Multiple partners: polyamorous church employee’s “discriminatory” dismissal upheld

A Brisbane family services co-ordinator claimed that she was sacked by a church-run community organisation because she was “polyamorous”. However, a court has ruled that federal equal opportunity laws do not protect employees from discrimination based on their sexual behaviour, as distinct from their sexual orientation.

The Australian Macquarie Dictionary defines “polyamory” as “the mating pattern of having a number of sexual partners at the same time”, while the Australian Oxford Dictionary’s definition is “the practice of engaging in multiple sexual relationships with the consent of all the people involved”.


The employer said it sacked the co-ordinator in August 2013 for gross misconduct after it discovered that she had provided the organisation’s contact details to the “Brisbane Poly Group”, which published them on its website. The employee, who was dismissed immediately with five weeks’ pay, says the employer told her the Brisbane Poly Group went against the ethics and moral teachings of the Catholic Church and that such a lifestyle would be in conflict with those teachings. 

The co-ordinator lodged a complaint with the Australian Human Rights Commission, alleging discrimination because of her sexual orientation under s4 of the Sex Discrimination Act. After an AHRC delegate dismissed the complaint, she took her discrimination case to the Federal Circuit Court, adding a common law claim for reasonable notice. But the employer asked the judge to throw out the co-ordinator’s claim on the basis that it had no reasonable prospects of success. He agreed, finding that sexual orientation was “how one is, rather than how one manifests that state of being”.

“The manifestation of that state of being can take many forms. Those forms are what we know as ‘sexual behaviour’,” the judge said. He said polyamory was a “manifestation” of the state of being that is a person’s particular sexual orientation.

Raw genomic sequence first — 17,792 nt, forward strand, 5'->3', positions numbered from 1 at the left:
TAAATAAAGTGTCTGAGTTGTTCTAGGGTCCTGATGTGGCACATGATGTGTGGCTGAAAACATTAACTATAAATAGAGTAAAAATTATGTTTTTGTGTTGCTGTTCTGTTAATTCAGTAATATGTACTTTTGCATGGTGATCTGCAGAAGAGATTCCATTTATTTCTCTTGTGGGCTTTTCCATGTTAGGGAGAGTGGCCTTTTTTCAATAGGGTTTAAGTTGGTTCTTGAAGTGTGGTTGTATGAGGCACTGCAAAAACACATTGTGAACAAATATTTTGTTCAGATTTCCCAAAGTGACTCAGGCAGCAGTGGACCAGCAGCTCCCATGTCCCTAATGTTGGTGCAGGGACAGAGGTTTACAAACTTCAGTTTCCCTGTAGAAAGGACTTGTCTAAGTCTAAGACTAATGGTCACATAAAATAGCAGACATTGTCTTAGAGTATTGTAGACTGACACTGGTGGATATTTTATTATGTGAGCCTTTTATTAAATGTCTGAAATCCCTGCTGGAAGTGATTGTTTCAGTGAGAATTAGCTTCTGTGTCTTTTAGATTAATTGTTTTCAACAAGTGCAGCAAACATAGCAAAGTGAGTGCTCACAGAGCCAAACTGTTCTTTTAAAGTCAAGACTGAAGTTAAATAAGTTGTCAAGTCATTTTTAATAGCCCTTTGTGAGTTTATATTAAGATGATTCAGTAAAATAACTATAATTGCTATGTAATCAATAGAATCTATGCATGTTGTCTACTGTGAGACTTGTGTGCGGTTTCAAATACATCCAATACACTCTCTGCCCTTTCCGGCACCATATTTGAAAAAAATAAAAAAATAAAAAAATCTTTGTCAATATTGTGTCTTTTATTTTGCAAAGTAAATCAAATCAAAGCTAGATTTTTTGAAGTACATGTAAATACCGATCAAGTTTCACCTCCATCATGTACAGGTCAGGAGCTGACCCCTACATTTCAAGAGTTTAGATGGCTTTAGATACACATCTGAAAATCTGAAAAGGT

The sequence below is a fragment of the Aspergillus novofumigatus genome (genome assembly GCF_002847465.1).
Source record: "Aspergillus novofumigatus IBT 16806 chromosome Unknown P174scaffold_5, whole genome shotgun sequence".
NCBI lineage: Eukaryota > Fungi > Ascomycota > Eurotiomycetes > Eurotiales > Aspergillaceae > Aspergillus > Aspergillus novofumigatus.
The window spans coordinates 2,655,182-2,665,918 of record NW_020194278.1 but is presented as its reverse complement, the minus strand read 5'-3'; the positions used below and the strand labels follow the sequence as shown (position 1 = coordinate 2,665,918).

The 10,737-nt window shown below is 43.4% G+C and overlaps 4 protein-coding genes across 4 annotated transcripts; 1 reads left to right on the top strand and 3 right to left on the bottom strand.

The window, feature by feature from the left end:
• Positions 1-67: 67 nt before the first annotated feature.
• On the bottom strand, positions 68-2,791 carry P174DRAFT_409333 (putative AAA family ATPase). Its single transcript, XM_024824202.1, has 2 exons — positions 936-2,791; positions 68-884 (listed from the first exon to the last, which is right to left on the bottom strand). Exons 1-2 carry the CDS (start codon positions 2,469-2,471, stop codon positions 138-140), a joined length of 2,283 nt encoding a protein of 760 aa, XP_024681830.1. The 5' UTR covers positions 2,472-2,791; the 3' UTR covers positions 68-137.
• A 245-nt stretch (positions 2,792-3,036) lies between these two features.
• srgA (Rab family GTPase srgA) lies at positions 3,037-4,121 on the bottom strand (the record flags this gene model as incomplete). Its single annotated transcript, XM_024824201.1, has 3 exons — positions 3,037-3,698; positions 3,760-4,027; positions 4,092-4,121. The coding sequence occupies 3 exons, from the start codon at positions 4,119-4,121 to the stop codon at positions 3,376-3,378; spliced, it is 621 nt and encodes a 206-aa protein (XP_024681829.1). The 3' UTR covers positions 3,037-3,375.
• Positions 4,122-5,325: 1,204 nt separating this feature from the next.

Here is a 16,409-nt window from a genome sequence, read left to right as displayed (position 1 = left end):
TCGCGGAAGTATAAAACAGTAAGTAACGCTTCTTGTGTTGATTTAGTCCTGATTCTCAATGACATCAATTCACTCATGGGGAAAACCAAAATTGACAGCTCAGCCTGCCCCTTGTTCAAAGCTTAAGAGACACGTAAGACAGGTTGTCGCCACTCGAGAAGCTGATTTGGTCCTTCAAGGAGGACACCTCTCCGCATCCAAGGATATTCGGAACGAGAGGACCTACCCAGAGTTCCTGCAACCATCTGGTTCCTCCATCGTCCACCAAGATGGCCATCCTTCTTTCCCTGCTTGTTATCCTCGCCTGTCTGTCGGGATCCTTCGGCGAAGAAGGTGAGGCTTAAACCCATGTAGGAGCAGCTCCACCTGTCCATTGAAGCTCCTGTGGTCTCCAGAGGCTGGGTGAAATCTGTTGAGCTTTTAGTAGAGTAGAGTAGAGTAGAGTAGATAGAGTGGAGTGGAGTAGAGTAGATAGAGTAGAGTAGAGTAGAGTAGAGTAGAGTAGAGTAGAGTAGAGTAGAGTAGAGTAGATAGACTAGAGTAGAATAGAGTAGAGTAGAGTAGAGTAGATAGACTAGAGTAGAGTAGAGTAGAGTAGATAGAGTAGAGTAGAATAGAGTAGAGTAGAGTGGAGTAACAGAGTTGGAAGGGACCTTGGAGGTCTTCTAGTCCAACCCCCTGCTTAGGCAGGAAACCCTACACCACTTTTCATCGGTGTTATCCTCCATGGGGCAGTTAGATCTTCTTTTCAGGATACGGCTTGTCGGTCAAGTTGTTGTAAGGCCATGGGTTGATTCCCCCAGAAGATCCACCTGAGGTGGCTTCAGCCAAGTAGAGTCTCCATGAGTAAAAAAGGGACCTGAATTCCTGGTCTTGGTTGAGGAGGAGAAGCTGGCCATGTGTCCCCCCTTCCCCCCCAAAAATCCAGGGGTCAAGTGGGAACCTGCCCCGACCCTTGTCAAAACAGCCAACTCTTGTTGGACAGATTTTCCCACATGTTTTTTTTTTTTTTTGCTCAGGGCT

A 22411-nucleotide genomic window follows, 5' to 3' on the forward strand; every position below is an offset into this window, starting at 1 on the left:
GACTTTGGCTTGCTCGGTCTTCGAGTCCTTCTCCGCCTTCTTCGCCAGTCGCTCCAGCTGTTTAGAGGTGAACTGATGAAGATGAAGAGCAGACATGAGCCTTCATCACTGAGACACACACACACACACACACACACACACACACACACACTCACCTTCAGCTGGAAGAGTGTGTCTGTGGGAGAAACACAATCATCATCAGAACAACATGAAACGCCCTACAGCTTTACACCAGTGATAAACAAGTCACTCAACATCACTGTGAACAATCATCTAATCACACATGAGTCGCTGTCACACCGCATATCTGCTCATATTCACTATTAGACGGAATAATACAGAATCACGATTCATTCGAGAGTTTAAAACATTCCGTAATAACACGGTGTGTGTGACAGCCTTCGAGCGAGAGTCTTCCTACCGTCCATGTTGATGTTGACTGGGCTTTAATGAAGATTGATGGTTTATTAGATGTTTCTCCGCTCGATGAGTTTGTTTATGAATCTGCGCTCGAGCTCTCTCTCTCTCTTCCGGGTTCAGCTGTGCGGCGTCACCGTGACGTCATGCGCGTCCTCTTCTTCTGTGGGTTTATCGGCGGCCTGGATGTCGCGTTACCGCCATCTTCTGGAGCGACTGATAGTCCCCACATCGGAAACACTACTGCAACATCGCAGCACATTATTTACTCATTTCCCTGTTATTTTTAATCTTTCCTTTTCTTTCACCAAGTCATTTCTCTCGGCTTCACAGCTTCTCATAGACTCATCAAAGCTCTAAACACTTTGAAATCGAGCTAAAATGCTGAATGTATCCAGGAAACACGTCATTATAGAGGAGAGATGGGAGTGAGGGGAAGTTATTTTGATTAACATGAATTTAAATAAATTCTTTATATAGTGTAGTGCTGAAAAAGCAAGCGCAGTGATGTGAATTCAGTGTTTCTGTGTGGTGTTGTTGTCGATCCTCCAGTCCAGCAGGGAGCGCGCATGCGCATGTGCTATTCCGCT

“It is a ‘behaviour’, rather than a state of being.”

The co-ordinator argued that behaviour was a “sub-set” of orientation, but the judge said that would lead to absurd results.

“If the contention of the [co-ordinator] were correct, many people whose sexual activity might label them as sado-masochists, coprophiliacs or urophiliacs could claim that such is more than mere behaviour; it is in fact their very sexual orientation,” he said.

“If the contention were correct, then the illegal activities of paedophilia and necrophilia may have the protection of the Sex Discrimination Act 1984(Cth).”

The judge said sexual orientation was “something far more” than how a person behaved sexually.

“Many religious persons take a vow of chastity and do not behave sexually at all. Yet they still can have a sexual orientation under the definition in the Sex Discrimination Act 2004. This is because their behaviour does not define their orientation.”

He said he was fortified in his view by an AHRC consultation report, which distinguished between sexual “activity” and orientation (see section 7.3).
Concluding that the co-ordinator’s claim was not “justiciable” under the Act, the judge said he therefore could not hear her common law notice claim, even though he said he would have been disposed to deal with it.

iHR advises that, while this dismissal was legal in Queensland because religious institutions have some grounds to terminate employees who do not adhere to the religion’s beliefs and values, different laws may apply in other states. For example, a similar case could stand up in Victoria if the Labor government is successful in limiting the same exemption to circumstances where a religious belief is an inherent requirement of a job.

The employee may have grounds to pursue a separate claim over the termination of her employment if it was done so in a separate state-based court.

To sustain a dismissal after allegations of misconduct generally requires a thorough, professional conducted workplace investigation. iHR is a leading provider of workplace investigations services and can also review your internally conducted workplace investigations to ensure they are sound and stand up to external testing, as well as training your executives.


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